The heaviest bell of a carillon, or of the diatonic/chromatic range of a carillon. Rarely, a carillon will have a sub-bourdon which is separated from the next higher note by more than two semitones. (For example, if the notes are “G,C,D,D#…” then the “C” bell is the bourdon and the “G” bell is a sub-bourdon.) It is possible (though even more rare) to have more than one sub-bourdon; this is found only in old European carillons, where these bells do double duty as swinging bells when the carillon is not in use. The corresponding word for the heaviest bell of a ring (and sometimes of a chime) is tenor.
A free-standing bell tower, i.e., a tower containing a single tower bell, a peal or any of the other tower bell instruments named herein, or a free-standing tower designed and built for that purpose even though it does not currently house any bells. A bell tower which is built into (and not simply connected to) another building is not properly called a campanile.
A carillon of bells is 23 or more cast bronze, musically tuned bells chromatically arranged. A carillon offers the most flexibility in playing music, and its musical limitations are defined only by the number of bells it contains.
A chime of bells is a set of eight to 22 bronze bells. As a peal builds upon the functions of a single bell, a chime builds upon a peal by increasing the number of bells to the point that playing musical passages becomes practical.
Console (or clavier)
The case or framework which holds a keyboard; it may also contain a pedal keyboard or pedalboard by which the heaviest bells can be played with the feet as well as (or instead of) the hands. A pedalboard is always present for traditional carillons, sometimes for chimes, and never for non-traditional carillons.
The lowest audible pitch produced by a bell. The hum tone typically develops after the strike tone is first heard, and typically persists after other partial tones have become inaudible. In a properly tuned carillon bell, the hum tone will be an octave below the strike tone; this sometimes causes confusion in listeners as to the actual pitch of the bell.
Any of several different devices which permit one person to play all the bells in an instrument by hand, with one key per bell. The key size and arrangement vary according to the mechanism used:
Baton keyboards, found in all traditional carillons and some chimes, have keys that are shaped somewhat like batons, have direct mechanical linkage to the clappers of the bells, and are usually arranged in two rows like the black and white notes of a piano.
“Pumphandle” (American) or “barrow-handle” (French) keyboards are found in chimes with direct mechanical actions much heavier than those of carillons, and the handles are usually in a single straight line.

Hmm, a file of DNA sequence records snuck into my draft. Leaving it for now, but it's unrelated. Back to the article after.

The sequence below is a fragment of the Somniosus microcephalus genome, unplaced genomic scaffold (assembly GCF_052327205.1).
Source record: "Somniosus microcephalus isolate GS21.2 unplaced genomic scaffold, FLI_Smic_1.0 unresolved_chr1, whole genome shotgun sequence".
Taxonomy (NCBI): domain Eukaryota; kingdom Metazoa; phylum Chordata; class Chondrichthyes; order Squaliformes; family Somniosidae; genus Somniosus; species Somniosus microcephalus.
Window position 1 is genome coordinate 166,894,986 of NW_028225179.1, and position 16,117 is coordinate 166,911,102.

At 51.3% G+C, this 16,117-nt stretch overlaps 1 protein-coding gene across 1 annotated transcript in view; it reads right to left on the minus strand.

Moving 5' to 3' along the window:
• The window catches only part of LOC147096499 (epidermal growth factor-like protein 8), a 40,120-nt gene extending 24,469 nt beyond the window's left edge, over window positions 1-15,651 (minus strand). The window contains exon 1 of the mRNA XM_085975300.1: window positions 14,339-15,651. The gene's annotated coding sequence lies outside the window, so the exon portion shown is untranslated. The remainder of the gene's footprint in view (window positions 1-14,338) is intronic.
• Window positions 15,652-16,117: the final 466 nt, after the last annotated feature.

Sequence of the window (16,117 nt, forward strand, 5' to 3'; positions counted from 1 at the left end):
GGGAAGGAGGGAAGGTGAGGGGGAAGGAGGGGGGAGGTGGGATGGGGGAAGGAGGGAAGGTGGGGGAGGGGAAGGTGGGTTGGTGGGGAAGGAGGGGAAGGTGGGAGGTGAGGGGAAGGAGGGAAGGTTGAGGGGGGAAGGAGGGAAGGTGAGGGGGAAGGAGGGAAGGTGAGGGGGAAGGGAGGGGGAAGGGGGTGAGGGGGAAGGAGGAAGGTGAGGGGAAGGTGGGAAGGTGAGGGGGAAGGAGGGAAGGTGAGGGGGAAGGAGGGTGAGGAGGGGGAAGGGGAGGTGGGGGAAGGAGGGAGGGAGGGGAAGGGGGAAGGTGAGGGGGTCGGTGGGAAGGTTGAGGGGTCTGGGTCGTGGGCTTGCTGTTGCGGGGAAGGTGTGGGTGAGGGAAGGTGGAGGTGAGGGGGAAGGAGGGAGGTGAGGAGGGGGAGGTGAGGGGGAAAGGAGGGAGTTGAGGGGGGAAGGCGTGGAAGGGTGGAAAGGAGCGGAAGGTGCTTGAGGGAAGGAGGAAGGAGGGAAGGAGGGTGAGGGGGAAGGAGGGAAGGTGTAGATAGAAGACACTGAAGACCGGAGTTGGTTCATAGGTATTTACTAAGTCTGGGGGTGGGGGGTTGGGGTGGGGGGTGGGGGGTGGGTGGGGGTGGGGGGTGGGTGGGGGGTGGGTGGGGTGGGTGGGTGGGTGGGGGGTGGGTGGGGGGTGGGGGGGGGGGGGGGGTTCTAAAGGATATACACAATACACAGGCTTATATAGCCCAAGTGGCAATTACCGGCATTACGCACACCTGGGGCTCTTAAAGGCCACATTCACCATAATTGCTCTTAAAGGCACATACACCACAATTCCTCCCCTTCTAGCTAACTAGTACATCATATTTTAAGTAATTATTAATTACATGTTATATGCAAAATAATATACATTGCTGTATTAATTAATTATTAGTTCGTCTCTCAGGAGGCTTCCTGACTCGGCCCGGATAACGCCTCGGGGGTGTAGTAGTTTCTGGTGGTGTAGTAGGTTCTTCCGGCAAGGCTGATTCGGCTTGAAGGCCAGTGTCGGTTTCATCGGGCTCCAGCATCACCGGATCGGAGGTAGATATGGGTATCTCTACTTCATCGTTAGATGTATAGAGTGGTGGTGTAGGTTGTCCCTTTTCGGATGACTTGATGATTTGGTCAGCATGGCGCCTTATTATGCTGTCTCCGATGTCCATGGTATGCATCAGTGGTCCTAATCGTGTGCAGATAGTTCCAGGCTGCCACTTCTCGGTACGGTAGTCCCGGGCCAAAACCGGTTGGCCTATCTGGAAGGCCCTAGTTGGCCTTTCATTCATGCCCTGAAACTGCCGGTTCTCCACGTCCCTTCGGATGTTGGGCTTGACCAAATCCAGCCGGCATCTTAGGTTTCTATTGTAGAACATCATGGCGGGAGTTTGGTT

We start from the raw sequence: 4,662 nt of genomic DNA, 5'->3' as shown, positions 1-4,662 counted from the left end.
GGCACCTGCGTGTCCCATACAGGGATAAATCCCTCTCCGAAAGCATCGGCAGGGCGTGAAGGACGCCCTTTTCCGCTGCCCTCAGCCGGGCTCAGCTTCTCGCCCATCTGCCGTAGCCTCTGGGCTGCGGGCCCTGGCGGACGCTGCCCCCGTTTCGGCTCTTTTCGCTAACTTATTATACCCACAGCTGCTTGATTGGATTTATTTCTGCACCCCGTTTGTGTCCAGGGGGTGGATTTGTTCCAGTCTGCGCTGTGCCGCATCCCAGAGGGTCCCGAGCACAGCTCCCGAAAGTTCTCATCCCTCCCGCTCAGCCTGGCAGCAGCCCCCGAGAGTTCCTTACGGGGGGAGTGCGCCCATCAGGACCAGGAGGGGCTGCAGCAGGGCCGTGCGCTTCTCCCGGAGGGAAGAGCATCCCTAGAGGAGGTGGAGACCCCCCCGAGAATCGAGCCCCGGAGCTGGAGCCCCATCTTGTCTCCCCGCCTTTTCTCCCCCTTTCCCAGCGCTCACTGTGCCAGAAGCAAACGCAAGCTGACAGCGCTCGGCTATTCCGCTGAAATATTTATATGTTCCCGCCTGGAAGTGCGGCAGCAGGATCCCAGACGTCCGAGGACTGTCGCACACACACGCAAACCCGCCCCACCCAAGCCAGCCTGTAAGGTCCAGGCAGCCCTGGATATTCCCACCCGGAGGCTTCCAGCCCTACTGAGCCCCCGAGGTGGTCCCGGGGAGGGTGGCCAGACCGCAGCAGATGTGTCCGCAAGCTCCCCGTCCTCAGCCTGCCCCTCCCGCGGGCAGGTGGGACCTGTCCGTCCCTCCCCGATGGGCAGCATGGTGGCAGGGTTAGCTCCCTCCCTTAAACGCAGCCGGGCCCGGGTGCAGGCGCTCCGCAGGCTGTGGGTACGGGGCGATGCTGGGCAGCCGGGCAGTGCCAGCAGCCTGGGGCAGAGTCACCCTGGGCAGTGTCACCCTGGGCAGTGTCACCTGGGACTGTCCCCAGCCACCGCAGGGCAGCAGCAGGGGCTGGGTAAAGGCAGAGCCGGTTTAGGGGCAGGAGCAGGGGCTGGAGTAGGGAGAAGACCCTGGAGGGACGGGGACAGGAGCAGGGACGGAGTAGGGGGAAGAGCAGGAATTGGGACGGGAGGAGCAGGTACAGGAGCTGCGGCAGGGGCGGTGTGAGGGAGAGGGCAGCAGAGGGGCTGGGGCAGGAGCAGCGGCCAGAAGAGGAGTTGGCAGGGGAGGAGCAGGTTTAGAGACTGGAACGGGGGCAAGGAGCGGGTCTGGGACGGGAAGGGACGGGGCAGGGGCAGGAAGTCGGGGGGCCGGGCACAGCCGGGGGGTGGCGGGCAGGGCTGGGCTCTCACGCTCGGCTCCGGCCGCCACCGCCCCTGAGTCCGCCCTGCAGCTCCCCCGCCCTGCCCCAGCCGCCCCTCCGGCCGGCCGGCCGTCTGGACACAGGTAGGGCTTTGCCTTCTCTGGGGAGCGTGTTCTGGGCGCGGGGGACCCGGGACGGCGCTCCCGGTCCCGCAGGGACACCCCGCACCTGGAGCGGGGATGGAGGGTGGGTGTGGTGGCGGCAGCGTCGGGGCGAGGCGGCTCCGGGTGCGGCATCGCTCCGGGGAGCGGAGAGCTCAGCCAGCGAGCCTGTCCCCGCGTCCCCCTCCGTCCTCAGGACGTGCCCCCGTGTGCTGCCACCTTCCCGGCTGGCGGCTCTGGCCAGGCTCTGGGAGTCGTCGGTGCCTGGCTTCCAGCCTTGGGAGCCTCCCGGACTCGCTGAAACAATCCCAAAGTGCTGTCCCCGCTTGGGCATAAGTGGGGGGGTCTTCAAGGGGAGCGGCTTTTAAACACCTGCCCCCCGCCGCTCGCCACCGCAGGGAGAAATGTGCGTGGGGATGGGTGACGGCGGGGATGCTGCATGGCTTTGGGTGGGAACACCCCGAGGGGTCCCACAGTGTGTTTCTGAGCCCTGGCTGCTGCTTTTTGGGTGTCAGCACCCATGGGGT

Electric keyboards are similar to those of an organ, and typically use relays to control hammer solenoids, which may strike the bells on the inside or the outside.
Baton keyboards are played by striking a key gently or briskly with the partially-closed fist; pumphandle keyboards are played by grasping a handle and pushing down with a full arm stroke; and electric keyboards are played with the fingers.
Lost-wax Bell Casting Process
The lost-wax bell casting process is a method of bell casting which a molten metal (usually bronze, brass, gold or silver) is poured into a mold created by a wax model of the original bell sculpture.
A peal is a set of two to eight bronze bells, used primarily for liturgical bell rings (as opposed to playing musical passages). A peal builds upon a single bell by providing clock chimes, as well as a platform for liturgical and celebratory ringing of bells. The unique selection of bell notes in a peal allows your organization to develop its own voice in the community.
Single Bell:The charm of a single church or school bell goes without saying. A traditional call-to-worship, a call-to-class, an hour strike, or a somber funeral toll speaks volumes. The proper single bell for your organization depends on the structural limitations of your building and your budget.
A board profiled along one edge used for shaping a mold.
The apparent initial pitch of a bell when struck. It is this pitch which is used throughout these pages to describe the notes of bells.
The musical interval (or the number of semitones) between any note on the keyboard and the pitch of the bell connected to that key.
Example: If a C key is connected to an E-flat bell, the instrument transposes up a minor third (3 semitones).
If note and pitch are identical, the transposition is zero and the instrument is said to be in concert pitch. Actually, this is true only if the heaviest C bell in the instrument weighs between 2 and 3 tons. Lighter instruments may transpose upward an octave or even more.
Most carillons and chimes are transposing instruments. But unlike other musical instruments, the transposition is not standardized–it varies considerably depending on the weight of the instrument, which in turn was determined by the size of the tower, the funds available for construction, and other factors.